Developing Black leaders in financial services
More community-building, more strategic decision-making, and more growth opportunities among advisors and associates – just a few of the ways that diversity benefits our firm, and our people, at all levels.
As part of our firm’s pledge to the Black community, the Developing Black Leaders in Financial Services (DBLFS) program was spearheaded by Raymond James leaders, Paul Shoukry and Chris Aisenbrey, in close partnership with the Columbia Business School, to help Black leaders grow by addressing ongoing challenges.
We as a firm recognize we must do more to attract, promote and retain Black professionals, and we are committed to being leaders in changing longstanding industry shortcomings. That’s just one of the reasons this program has been designed to take a direct approach in the development of Black financial service professionals.
The DBLFS program at a glance
An alumnus of Columbia Business School, Shoukry set out to leverage his network and push toward the goal of making a meaningful impact through the DBLFS program – which involved spreading the word to other financial institutions.
“Black representation is a void at a leadership level, but this isn’t just a problem Raymond James faces, it’s industrywide,” said Shoukry. “This program was built for up-and-coming Black senior leaders across the profession to develop the skills, establish the knowledge base and create a network of likeminded people who share similar life experiences. The program’s goal is to fill the gap in the professional development market, not solely at Raymond James.”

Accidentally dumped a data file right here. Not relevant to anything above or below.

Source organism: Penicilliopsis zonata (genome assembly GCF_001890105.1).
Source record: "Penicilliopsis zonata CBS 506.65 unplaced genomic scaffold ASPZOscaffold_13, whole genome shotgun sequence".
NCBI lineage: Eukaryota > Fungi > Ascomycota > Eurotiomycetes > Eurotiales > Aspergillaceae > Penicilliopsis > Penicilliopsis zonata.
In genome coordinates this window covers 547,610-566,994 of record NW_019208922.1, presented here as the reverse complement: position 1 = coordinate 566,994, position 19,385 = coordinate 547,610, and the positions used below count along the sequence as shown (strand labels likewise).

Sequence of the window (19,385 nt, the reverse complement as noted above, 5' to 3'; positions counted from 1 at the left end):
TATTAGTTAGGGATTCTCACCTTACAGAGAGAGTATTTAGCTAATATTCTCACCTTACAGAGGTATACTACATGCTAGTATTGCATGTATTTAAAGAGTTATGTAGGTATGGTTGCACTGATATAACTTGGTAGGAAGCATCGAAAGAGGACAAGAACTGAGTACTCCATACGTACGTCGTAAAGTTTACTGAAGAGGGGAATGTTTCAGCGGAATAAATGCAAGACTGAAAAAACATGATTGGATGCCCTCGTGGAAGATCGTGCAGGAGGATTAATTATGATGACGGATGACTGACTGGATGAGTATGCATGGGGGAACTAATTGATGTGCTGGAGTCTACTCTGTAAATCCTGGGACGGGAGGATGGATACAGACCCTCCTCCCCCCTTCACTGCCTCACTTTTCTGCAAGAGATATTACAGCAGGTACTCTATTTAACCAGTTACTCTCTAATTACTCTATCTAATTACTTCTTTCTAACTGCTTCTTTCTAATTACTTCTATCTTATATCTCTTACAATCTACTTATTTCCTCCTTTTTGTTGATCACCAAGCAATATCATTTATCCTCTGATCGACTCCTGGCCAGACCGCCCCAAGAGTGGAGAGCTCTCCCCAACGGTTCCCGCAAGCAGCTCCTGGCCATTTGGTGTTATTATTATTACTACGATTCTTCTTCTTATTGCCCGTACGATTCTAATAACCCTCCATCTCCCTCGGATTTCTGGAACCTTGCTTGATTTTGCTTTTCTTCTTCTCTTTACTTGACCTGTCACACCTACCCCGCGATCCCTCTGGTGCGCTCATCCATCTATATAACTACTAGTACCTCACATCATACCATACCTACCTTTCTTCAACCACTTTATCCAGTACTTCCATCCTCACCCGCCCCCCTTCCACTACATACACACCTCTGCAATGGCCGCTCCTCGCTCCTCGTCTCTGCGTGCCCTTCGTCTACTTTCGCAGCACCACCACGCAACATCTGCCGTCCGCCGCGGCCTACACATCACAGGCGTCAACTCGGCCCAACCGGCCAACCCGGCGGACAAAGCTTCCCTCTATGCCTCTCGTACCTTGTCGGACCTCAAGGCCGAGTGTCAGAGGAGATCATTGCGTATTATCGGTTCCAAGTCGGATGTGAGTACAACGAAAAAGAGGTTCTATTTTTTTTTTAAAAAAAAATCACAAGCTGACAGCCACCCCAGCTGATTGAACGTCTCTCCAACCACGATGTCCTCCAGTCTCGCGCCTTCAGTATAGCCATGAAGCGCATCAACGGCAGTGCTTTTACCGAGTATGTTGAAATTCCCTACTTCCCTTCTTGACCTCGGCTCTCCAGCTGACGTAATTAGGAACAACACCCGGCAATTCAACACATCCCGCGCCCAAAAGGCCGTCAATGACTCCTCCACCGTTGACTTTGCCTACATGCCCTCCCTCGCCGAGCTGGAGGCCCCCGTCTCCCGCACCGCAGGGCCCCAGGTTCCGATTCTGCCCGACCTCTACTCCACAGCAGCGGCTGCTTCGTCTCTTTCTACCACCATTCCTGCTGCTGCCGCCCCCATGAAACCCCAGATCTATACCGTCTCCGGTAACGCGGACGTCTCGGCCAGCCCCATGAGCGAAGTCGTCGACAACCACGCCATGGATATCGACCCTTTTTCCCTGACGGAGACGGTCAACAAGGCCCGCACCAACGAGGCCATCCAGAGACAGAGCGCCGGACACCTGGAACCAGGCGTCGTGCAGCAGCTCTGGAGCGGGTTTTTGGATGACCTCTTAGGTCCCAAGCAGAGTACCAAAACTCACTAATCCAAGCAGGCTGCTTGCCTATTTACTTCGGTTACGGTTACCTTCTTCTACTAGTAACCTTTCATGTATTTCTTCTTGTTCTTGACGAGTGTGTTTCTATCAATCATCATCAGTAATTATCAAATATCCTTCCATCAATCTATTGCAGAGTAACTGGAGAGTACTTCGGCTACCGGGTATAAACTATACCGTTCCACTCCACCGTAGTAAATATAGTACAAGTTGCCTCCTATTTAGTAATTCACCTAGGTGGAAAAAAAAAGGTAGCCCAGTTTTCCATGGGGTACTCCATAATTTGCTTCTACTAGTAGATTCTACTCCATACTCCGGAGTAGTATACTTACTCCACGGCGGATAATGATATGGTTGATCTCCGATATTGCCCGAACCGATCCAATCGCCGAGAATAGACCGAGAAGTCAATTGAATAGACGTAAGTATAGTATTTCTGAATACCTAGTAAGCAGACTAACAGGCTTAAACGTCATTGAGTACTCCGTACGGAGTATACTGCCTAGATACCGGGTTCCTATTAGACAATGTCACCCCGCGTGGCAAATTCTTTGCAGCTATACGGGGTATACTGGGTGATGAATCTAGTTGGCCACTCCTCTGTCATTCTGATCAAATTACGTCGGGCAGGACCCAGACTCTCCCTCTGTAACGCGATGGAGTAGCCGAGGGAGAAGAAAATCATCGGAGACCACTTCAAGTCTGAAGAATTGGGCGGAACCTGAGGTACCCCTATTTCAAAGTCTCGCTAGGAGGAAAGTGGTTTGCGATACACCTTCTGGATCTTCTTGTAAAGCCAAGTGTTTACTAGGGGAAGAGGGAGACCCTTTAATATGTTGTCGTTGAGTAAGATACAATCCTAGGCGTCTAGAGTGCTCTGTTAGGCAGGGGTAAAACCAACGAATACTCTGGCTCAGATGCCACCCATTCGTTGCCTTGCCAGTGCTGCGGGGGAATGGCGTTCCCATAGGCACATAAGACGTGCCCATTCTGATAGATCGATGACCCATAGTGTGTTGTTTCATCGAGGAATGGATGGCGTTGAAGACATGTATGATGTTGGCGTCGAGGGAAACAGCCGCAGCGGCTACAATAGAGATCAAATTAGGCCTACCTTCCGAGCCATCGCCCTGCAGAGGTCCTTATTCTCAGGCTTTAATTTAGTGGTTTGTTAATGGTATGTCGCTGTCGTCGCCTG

Consisting of two modules over two years, each session is taught by leading faculty at the Columbia Business School, both in person and virtually. Not only does the program help participants expand their network but also the subject matter and discussions directly address the challenges faced by Black financial professionals, especially those who have the ambition to become leaders of their organizations.
Aisenbrey, who worked closely with Shoukry to establish and promote the DBLFS program, said, “Internally, at a senior level, we were asking ourselves if we were doing enough to move the needle when it comes to the recruitment, retention and development of Black associates across the firm. That discussion – and reflection – was the catalyst when it came to establishing a program designed specifically to help develop and provide resources for Black leaders in financial services.”
Shoukry added, “I can praise the impact of the DBLFS program all day long, but the true value lies in what participants have to say about it.”